What is Familial Hypercholesterolemia?

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  • Written By: wiseGEEK Writer
  • Edited By: O. Wallace
  • Last Modified Date: 03 January 2019
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Familial hypercholesterolemia is a potentially life-threatening condition that is passed from parent to child and causes extremely high levels of total cholesterol and low-density lipoprotein cholesterol, often beginning when children are born. This is a genetically caused condition resulting from mutation of the 19th chromosome, and when present, it can be a strong predictor for very early heart attack. With low density lipoprotein (LDL) or “bad” cholesterol present in high amounts from birth, build up of plaque in the arteries begins very early, creating much greater chance for heart attack in people as young as 40.

The inheritance pattern creating the 19th chromosome defect and resulting in familial hypercholesterolemia is autosomal dominant. This means inheriting the gene for this condition from either parent will result in expression of the illness. If a parent has this condition, they have a 50% chance of passing it onto children, and that child would develop a heterozygous version of the disease.

When two parents have this condition, there is additional risk. Children who inherit two genes can have accelerated and graver versions of the illness, called homozygous familial hypercholesterolemia. The best way to consider whether this condition is possible is to look at family history to see if history of early heart attack exists. There are other symptoms, which can also suggest the disease.


Due to the excess cholesterol people may not only have high LDL blood levels, that are difficult to treat, but they can also have cholesterol build up in certain areas of the body. These include xanthomas, which are deposits on the skin that have fat or cholesterol in them. Cholesterol deposits on the eyes, called xanthelasmas, or on the cornea (corneal arcus) may occur too.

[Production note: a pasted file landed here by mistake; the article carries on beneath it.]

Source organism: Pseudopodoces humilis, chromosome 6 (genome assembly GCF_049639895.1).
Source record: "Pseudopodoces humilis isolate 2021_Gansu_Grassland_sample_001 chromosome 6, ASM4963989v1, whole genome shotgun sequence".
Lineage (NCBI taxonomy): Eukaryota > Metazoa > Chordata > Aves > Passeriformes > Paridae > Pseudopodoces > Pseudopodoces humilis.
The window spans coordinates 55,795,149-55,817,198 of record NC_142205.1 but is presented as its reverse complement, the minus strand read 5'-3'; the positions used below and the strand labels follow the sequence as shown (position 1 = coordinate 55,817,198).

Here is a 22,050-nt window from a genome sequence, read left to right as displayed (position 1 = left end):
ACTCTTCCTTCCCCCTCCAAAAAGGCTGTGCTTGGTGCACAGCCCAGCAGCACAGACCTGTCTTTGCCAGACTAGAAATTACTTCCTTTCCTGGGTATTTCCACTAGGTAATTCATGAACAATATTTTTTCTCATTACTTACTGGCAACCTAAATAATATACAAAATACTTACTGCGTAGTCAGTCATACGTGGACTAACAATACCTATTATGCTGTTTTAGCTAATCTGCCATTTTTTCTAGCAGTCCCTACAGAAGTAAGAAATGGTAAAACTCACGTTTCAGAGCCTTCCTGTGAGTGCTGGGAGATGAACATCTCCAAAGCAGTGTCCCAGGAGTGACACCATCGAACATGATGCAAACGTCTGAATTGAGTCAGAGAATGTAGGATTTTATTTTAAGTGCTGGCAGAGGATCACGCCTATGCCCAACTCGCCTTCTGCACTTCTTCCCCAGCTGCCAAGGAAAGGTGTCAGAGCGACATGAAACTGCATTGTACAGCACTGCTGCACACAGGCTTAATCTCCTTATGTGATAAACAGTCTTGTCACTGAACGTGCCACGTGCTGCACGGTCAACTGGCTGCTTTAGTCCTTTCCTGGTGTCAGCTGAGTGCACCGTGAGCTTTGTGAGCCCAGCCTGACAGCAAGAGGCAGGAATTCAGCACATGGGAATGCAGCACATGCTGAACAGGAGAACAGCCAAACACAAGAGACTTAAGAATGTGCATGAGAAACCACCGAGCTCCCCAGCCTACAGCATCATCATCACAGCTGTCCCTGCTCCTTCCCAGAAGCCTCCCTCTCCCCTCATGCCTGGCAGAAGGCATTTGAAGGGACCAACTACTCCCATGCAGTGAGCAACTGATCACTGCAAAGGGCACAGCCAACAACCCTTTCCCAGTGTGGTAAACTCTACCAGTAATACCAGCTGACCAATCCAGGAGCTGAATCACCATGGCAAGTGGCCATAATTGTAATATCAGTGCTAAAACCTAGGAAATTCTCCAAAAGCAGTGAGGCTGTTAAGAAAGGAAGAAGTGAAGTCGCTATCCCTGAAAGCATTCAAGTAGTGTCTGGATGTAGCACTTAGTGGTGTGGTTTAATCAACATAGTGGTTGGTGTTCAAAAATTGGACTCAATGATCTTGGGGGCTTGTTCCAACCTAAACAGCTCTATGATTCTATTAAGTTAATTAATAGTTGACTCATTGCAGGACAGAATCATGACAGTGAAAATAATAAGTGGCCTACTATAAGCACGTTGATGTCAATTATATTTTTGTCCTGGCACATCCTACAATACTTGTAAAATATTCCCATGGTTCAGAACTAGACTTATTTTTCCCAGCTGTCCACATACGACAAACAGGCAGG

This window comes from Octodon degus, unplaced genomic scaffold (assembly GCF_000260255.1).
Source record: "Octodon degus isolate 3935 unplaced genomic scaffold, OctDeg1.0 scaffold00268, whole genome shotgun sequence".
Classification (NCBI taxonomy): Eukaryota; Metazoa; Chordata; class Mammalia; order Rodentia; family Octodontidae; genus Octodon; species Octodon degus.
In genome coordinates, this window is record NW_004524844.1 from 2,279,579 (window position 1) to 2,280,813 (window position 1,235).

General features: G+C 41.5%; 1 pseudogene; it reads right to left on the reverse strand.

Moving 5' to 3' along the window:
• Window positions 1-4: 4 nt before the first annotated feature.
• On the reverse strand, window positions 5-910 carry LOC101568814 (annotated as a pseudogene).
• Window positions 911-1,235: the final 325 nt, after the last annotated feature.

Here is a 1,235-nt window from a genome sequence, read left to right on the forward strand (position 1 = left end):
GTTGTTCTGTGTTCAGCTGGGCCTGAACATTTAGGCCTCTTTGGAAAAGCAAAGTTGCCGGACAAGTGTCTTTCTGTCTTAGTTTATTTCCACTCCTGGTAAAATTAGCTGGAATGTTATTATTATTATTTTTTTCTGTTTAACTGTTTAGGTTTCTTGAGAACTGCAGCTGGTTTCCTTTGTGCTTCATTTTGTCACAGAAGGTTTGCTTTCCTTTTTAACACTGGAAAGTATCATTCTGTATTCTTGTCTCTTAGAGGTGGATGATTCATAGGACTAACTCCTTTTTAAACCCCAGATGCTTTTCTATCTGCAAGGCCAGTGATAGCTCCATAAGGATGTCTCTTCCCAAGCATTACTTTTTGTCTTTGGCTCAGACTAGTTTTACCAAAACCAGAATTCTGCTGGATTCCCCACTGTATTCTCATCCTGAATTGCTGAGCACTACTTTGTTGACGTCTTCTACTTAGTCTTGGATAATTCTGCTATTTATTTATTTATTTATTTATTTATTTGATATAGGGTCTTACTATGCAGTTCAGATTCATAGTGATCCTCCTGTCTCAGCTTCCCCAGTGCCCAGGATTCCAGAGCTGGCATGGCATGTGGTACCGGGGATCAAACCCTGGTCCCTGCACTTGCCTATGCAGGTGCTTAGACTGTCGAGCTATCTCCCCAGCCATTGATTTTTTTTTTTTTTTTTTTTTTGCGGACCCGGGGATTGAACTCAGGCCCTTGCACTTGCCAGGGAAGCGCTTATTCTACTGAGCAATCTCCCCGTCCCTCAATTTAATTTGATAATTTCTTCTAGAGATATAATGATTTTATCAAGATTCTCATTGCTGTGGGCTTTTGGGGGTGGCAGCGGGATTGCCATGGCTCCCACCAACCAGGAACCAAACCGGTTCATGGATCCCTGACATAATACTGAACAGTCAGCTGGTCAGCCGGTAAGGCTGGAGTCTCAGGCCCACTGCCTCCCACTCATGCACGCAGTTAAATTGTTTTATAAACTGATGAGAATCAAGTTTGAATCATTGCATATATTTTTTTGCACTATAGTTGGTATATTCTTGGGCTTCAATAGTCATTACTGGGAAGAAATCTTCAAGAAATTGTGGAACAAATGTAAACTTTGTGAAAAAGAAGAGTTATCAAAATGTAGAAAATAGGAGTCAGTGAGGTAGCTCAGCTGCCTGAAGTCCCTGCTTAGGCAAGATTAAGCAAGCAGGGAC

Under most circumstances, familial hypercholesterolemia is diagnosed when blood serum levels of cholesterol are taken and found to be very high. Unfortunately, when people don’t know their family history, significant damage to the body and arteries may occur prior to intervention. It makes sense if another family member has the condition to get tested, especially if that family member is a parent or a sibling.

There are several treatments for familial hypercholesterolemia. These include reducing fat intake to 30% of total diet, cutting out most saturated fats completely, and most doctors encourage weight loss and a good fitness regime. Medications to reduce blood cholesterol levels are usually given,

The more severe form of this condition may need interventions that aren’t necessary with the heterozygous form of the disease. Some people’s cholesterol levels can become so high that they require period filtering of the cholesterol from their bloodstream. The liver, which handles cholesterol, can become overwhelmed by extremely high amounts, and may go into failure. Sometimes people with “two-gene” or homozygous forms will need liver transplants, and they are already at great risk of heart attacks as early as their 30s.

In both types of the conditions, individuals will need careful monitoring of their cholesterol levels by doctors. Again, early diagnosis provides best chance of successfully controlling especially homozygous forms of the condition. Continued improvements in cholesterol treatment and research, offer hope to those with heterozygous familial hypercholesterolemia too.



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